Foley: It will roughly double our New Zealand volume to about 650,000 cases and enable us to bring another good brand into the U.S.—Grove Mill ($11.99 a bottle), which is now distributed by Palm Bay and does around 25,000 cases. We’ll bring that brand over to our sales force. Most importantly, from a business standpoint, the acquisition gives us flexibility to shift fruit back and forth from our existing operation in the Awatere Valley to the new one in the Wairau Valley, depending on which brands are doing well. We have about 250 acres of vineyards and a 300,000-case production facility at both sites.
SND: Which among your New Zealand brands are priorities in the U.S.?
Foley: We started importing Clifford Bay ($9.99) about two and a half years ago. This year we’ll sell about 75,000 cases. It’s in some by-the-glass programs, but it’s really a retail chain-driven brand. It just knocked another Sauvignon Blanc out of Costco in the Southeast, which was a significant success for us. We’ve also brought in Vavasour, a higher-priced Sauvignon Blanc and Pinot Noir brand. We’ll sell about 5,000 cases of Vavasour this year versus 500 last year. The Kiwi dollar has gotten weaker versus the U.S. dollar lately, and that’s been helping margins in the New Zealand unit.
SND: Which brands are driving the California business, and which face challenges?
Foley: I’ve acquired a lot of distressed brands over the past few years. Some are harder to resuscitate than others. Chalk Hill is doing great. Sebastiani’s doing really well, as is Lincourt. Firestone has been a bit of a struggle. I put a new winemaker in there and changed the character of the red wines. The first vintage of the new style, 2009, is just being released. Now we have to go out and rejuvenate the Firestone brand. Merus is doing great. Kuleto is small-production, doing fine but not fantastic, so we’re moving some fruit from there into other programs. Overall we’re doing well, with sales up about 35% last year.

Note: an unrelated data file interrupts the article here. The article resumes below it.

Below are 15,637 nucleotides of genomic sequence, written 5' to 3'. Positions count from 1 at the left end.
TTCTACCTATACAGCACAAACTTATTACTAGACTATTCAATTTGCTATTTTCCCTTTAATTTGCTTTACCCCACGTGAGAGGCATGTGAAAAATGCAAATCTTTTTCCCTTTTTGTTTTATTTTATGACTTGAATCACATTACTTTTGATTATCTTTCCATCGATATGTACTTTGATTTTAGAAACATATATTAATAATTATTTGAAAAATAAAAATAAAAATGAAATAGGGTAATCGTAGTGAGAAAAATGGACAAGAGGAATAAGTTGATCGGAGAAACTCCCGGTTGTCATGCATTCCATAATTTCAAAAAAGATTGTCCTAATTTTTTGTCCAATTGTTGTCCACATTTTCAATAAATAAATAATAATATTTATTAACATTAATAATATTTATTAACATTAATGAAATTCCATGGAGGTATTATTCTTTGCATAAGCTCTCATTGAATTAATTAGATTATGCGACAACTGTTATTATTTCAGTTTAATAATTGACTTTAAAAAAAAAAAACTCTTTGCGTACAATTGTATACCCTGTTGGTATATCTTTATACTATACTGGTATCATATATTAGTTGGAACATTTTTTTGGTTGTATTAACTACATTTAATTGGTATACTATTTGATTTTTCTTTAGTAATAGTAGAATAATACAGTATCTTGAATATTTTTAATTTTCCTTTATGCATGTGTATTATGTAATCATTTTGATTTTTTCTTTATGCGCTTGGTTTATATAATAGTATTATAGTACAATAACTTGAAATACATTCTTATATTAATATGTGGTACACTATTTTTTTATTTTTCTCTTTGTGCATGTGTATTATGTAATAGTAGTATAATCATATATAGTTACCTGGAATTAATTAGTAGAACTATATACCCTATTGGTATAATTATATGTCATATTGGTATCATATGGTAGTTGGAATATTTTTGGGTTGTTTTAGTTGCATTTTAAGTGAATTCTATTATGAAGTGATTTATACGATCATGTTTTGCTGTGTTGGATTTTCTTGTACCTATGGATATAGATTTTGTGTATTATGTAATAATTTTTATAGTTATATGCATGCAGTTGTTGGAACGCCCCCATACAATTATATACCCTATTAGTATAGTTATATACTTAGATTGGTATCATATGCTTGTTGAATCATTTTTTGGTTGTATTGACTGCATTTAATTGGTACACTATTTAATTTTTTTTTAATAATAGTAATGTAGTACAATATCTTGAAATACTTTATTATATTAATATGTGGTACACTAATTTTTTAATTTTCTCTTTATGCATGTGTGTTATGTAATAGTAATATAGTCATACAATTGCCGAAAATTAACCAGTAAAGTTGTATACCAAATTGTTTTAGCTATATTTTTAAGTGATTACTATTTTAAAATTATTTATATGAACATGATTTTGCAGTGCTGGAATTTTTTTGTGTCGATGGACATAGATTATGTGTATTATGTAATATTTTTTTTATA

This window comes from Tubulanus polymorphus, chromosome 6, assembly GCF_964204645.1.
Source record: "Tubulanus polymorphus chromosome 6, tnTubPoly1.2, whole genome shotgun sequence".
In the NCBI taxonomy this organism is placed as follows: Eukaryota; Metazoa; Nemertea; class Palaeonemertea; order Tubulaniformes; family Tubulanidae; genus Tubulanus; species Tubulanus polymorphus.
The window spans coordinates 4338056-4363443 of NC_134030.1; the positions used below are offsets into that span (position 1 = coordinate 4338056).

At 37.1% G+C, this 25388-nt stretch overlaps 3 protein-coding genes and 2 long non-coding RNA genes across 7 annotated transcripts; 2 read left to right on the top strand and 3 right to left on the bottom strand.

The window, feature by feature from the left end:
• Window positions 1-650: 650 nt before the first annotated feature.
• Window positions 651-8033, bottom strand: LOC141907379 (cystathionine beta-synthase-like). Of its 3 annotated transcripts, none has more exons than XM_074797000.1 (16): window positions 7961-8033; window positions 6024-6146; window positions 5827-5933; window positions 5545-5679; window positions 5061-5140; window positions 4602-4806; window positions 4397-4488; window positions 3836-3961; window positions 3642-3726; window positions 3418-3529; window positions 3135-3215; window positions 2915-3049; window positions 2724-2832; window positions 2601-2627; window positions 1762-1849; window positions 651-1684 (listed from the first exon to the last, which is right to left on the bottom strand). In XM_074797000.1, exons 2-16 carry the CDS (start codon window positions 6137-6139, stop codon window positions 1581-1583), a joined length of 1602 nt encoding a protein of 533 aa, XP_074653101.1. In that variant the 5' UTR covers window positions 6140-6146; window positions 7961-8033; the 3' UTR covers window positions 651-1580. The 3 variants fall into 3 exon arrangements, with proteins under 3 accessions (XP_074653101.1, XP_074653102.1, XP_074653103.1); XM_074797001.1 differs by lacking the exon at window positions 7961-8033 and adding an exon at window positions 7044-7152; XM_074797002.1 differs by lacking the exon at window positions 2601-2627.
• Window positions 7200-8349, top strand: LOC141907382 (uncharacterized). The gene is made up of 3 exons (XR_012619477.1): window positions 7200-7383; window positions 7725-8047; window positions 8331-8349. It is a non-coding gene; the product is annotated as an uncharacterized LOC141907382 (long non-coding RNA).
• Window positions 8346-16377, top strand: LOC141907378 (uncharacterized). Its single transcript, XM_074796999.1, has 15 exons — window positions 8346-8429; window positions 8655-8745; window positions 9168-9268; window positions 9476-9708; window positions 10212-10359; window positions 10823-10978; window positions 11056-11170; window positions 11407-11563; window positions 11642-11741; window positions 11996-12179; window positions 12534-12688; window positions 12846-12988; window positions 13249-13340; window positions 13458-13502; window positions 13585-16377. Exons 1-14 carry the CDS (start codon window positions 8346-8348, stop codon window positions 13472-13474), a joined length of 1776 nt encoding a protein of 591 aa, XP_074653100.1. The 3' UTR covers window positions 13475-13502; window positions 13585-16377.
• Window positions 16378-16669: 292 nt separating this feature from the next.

SND: Is the tight California grape supply affecting your brands?
Foley: The last harvest was tough. We’ve got a pretty serious grape shortage in California. Vineyard owners are demanding quite a bit more per ton of fruit, and there’s resistance from distributors on raising prices. A year ago we paid $1,800 a ton for Alexander Valley Cab, and now we’re paying $2,400. We did about 90,000 cases of Sonoma County Cab ($15) at Sebastiani last year. For 2012 we’ll do 60,000 cases. We can’t make the numbers work otherwise. This way we can firm up pricing and afford to take a little loss in distribution. And that’s a pretty typical scenario.
SND: But as a large vineyard owner, are you somewhat insulated?
Foley: Yes. Over the past three years I’ve bought a lot of vineyards, so we’re not as susceptible as some. Foley, Lincourt, Firestone, Chalk Hill and Foley Johnson are all estate fruit. Sebastiani is 50% estate fruit. On the other hand, I spent a lot of money trying to produce my own fruit and still had a terrible vintage last year and didn’t get enough. On our main vineyard at Chalk Hill, we generally do about 16,000 cases of Chardonnay. In the 2011 vintage we got 6,500 cases. So we have no choice but to firm prices and get full value.